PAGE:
Now that was interesting.
Just when it looked as if the Lakers would curl into a collective fetal position because of a ruinous road trip, they unfurled a two-game twister through Texas that almost rivaled their two-game spree in Boston and Cleveland last month.
They gave Houston problems without Lamar Odom and then toppled San Antonio a day later with what should have been a tired, fatigued team.
Instead, Spurs forward Tim Duncan called the Lakers "the best team in the league right now," and the San Antonio Express-News used a thick, bold-faced headline of "Same Old L.A. Story" to describe the Lakers' recent dominance over the Spurs (4-1 in last season's Western Conference finals, 2-1 so far this season).
"We have to give credit to the coaching staff for the success of these last two games," Kobe Bryant said. "We as players also deserve credit for going back to the basics and playing solid defense."
With their 102-95 victory over the Spurs, the Lakers clinched the Pacific Division and an automatic playoff spot, not that any of them really cared. In fact, they were more enthralled by the idea of rest and recuperation after Coach Phil Jackson canceled practice Friday.
"Pau's played a lot of minutes," Jackson said.
Pau Gasol logged 41 against San Antonio and 43 against Houston, moving his season average up to 36.6 a game.
He had 23 points and 11 rebounds against the Spurs, and 20 points and five rebounds against Houston. He shot a combined 57.6% in the games.
"I'm competing really hard out there," Gasol said. "That's what it takes to come in places like Houston and San Antonio and win. Obviously, my body's sore and my legs are pretty tired, but I'm trying to do my job. Right now, I'm looking forward to some rest and then getting ready for Dallas."
Not only are the Lakers (52-13) home for a few games, they also catch a break in the schedule.
Of their next 10 games, only two are against teams with decent records, including Sunday's matinee against Dallas (40-26).
Then they play host to Philadelphia (32-31) and Golden State (23-42), followed by a season-high seven-game trip that will be more daunting for its length (13 days) than quality of opponents (a combined 204-255).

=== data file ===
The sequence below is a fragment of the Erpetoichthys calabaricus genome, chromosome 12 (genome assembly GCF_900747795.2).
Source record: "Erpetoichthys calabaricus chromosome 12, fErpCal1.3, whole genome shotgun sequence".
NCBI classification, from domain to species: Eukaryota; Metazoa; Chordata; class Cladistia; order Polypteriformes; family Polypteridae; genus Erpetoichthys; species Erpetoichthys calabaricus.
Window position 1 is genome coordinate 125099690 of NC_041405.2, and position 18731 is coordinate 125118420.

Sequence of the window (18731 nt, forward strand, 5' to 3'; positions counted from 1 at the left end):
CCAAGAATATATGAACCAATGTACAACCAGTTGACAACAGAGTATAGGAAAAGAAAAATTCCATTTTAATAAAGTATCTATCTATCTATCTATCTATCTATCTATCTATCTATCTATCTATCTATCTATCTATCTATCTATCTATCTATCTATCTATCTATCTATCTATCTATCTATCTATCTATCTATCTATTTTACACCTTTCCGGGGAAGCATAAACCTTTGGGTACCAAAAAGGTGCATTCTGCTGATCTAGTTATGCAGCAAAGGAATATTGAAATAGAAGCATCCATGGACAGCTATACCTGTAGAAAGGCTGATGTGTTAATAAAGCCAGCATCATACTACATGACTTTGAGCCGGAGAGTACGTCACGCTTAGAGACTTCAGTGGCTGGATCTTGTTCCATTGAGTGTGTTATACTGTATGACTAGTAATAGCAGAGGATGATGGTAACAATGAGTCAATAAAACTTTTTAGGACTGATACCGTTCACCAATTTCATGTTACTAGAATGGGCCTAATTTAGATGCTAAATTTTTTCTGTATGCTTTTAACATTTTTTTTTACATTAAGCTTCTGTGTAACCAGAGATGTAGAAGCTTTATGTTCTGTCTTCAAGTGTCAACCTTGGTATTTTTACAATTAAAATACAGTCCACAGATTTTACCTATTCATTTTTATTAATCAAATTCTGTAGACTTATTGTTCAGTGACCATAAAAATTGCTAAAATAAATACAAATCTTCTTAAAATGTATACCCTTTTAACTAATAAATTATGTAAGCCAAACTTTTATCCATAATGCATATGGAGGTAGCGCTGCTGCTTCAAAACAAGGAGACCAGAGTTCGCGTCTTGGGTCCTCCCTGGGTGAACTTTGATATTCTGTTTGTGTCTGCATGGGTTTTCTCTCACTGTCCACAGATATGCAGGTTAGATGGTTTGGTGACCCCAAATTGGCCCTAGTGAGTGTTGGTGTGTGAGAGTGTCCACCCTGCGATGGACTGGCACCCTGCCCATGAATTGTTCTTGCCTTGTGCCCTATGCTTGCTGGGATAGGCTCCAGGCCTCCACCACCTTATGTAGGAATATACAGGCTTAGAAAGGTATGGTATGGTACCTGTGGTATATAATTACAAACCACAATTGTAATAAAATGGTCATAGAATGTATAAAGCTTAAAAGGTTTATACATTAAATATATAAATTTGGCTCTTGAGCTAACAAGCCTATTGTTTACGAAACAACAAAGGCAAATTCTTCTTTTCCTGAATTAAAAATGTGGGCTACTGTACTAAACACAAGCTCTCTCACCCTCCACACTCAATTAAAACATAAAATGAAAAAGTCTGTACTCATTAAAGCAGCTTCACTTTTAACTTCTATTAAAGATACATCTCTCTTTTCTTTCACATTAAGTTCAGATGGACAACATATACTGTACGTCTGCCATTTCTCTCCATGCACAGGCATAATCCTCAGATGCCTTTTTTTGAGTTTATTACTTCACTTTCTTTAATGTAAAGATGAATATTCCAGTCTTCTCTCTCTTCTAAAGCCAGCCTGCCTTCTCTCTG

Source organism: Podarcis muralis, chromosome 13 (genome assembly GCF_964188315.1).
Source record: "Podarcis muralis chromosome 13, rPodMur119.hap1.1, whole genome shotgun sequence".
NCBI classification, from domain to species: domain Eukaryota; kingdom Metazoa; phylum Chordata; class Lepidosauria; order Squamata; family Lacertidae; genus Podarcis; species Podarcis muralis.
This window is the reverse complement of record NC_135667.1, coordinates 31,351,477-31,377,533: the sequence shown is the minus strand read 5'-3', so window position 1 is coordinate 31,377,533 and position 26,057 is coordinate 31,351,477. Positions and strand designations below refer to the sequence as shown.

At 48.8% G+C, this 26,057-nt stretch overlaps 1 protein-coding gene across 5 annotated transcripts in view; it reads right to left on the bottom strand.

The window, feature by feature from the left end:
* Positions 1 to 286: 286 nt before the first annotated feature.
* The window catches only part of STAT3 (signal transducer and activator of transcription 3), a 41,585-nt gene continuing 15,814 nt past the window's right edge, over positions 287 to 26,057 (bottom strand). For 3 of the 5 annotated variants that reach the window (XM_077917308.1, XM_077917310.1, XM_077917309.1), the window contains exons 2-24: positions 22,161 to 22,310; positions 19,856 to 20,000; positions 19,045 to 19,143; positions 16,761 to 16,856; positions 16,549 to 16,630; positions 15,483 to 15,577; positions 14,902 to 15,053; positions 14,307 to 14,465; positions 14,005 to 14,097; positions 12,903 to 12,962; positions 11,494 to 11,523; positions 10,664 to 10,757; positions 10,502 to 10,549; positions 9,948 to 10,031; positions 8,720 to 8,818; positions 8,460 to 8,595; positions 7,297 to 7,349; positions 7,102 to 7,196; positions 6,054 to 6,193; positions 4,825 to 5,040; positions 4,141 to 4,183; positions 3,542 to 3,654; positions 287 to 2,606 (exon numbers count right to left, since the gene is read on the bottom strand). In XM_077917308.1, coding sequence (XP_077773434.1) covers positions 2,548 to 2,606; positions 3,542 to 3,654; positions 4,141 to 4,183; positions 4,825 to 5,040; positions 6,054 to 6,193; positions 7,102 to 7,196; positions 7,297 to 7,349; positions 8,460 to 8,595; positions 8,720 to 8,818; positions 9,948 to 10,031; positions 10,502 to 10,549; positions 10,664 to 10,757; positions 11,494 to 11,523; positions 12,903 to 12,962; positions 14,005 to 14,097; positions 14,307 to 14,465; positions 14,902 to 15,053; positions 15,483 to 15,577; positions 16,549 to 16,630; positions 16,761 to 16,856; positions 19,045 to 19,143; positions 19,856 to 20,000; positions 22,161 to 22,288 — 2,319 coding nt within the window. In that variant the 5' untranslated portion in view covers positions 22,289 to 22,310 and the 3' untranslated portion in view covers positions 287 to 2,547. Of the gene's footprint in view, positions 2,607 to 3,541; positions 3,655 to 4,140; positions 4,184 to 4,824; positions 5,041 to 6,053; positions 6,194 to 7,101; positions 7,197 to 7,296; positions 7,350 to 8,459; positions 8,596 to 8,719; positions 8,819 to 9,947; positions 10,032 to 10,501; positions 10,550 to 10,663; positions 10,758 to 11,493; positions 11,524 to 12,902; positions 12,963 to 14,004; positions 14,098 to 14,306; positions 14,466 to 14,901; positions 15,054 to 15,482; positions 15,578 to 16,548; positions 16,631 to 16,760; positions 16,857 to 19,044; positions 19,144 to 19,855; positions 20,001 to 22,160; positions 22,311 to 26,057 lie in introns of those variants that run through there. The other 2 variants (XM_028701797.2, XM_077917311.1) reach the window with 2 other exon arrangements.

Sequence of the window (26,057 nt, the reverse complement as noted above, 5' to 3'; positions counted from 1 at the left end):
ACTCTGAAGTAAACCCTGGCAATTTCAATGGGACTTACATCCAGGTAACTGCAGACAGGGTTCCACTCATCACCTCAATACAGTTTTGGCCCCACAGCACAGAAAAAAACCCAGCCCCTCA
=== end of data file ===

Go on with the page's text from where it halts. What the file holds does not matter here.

On the trip, the Lakers will face Chicago (29-37), Oklahoma City (18-47), Detroit (33-31), New Jersey (28-37), Atlanta (38-28), Charlotte (28-37) and Milwaukee (30-38). The Hawks are the only team to show a hint of consistency this season, though they linger well behind Cleveland, Boston and Orlando in the Eastern Conference standings.
The Lakers have managed to stay in the hunt for the top record in the league despite losing center Andrew Bynum six weeks ago.
Now they have a chance to tuck away more victories between now and April 1, the trip finale against the Bucks.
"We had a very positive mentality when we started both of these last two games," Gasol said. "We need to have this positive mentality with every road game."
A trip to San Antonio for an important game always seems to evoke discussions of Derek Fisher's series-saving turnaround with 0.4 of a second left in Game 5 of the 2004 Western Conference semifinals.
Jackson rarely heaps superlatives on players or events, but he had only positive reflections on Fisher's shot, calling it one of the "top five that we've seen.
"It's a miraculous finish in a game that wasn't just his shot," Jackson said. "It was the fact there were three or so shots like that in the course of that game that just kept going back and forth and made that so interesting a game."
When asked for the best shot he'd ever seen in a game he coached, Jackson referred back to Game 4 of the 2002 Western Conference finals.
"I would say Horry's shot," he said.
Robert Horry ended a frantic finish after Sacramento Kings center Vlade Divac slapped a rebound out toward the three-point line -- but right to Horry, whose last-second shot kept the Lakers on track for a third consecutive championship.